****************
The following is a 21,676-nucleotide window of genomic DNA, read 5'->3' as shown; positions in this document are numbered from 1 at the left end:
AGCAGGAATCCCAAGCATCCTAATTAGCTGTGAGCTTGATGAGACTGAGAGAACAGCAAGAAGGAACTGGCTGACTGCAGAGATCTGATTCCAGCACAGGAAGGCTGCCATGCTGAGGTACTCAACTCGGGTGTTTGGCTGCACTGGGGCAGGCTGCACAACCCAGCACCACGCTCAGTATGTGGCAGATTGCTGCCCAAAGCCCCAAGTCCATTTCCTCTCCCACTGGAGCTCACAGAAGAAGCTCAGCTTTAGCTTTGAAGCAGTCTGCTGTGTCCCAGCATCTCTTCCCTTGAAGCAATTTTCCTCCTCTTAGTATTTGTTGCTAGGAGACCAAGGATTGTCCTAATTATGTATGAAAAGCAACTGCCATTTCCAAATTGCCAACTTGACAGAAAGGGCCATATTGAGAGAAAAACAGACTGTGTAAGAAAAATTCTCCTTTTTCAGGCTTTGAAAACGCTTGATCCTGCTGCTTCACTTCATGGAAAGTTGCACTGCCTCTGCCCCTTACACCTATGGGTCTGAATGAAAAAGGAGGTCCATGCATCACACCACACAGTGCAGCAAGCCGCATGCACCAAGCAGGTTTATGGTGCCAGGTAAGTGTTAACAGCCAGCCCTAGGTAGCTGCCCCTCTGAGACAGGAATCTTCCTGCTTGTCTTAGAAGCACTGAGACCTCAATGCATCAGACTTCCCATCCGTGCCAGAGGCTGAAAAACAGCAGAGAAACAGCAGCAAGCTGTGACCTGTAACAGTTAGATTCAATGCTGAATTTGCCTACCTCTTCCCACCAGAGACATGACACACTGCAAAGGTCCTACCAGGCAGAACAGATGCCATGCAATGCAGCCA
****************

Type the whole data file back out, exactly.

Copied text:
The following is a 21,676-nucleotide window of genomic DNA, read 5'->3' as shown; positions in this document are numbered from 1 at the left end:
AGCAGGAATCCCAAGCATCCTAATTAGCTGTGAGCTTGATGAGACTGAGAGAACAGCAAGAAGGAACTGGCTGACTGCAGAGATCTGATTCCAGCACAGGAAGGCTGCCATGCTGAGGTACTCAACTCGGGTGTTTGGCTGCACTGGGGCAGGCTGCACAACCCAGCACCACGCTCAGTATGTGGCAGATTGCTGCCCAAAGCCCCAAGTCCATTTCCTCTCCCACTGGAGCTCACAGAAGAAGCTCAGCTTTAGCTTTGAAGCAGTCTGCTGTGTCCCAGCATCTCTTCCCTTGAAGCAATTTTCCTCCTCTTAGTATTTGTTGCTAGGAGACCAAGGATTGTCCTAATTATGTATGAAAAGCAACTGCCATTTCCAAATTGCCAACTTGACAGAAAGGGCCATATTGAGAGAAAAACAGACTGTGTAAGAAAAATTCTCCTTTTTCAGGCTTTGAAAACGCTTGATCCTGCTGCTTCACTTCATGGAAAGTTGCACTGCCTCTGCCCCTTACACCTATGGGTCTGAATGAAAAAGGAGGTCCATGCATCACACCACACAGTGCAGCAAGCCGCATGCACCAAGCAGGTTTATGGTGCCAGGTAAGTGTTAACAGCCAGCCCTAGGTAGCTGCCCCTCTGAGACAGGAATCTTCCTGCTTGTCTTAGAAGCACTGAGACCTCAATGCATCAGACTTCCCATCCGTGCCAGAGGCTGAAAAACAGCAGAGAAACAGCAGCAAGCTGTGACCTGTAACAGTTAGATTCAATGCTGAATTTGCCTACCTCTTCCCACCAGAGACATGACACACTGCAAAGGTCCTACCAGGCAGAACAGATGCCATGCAATGCAGCCA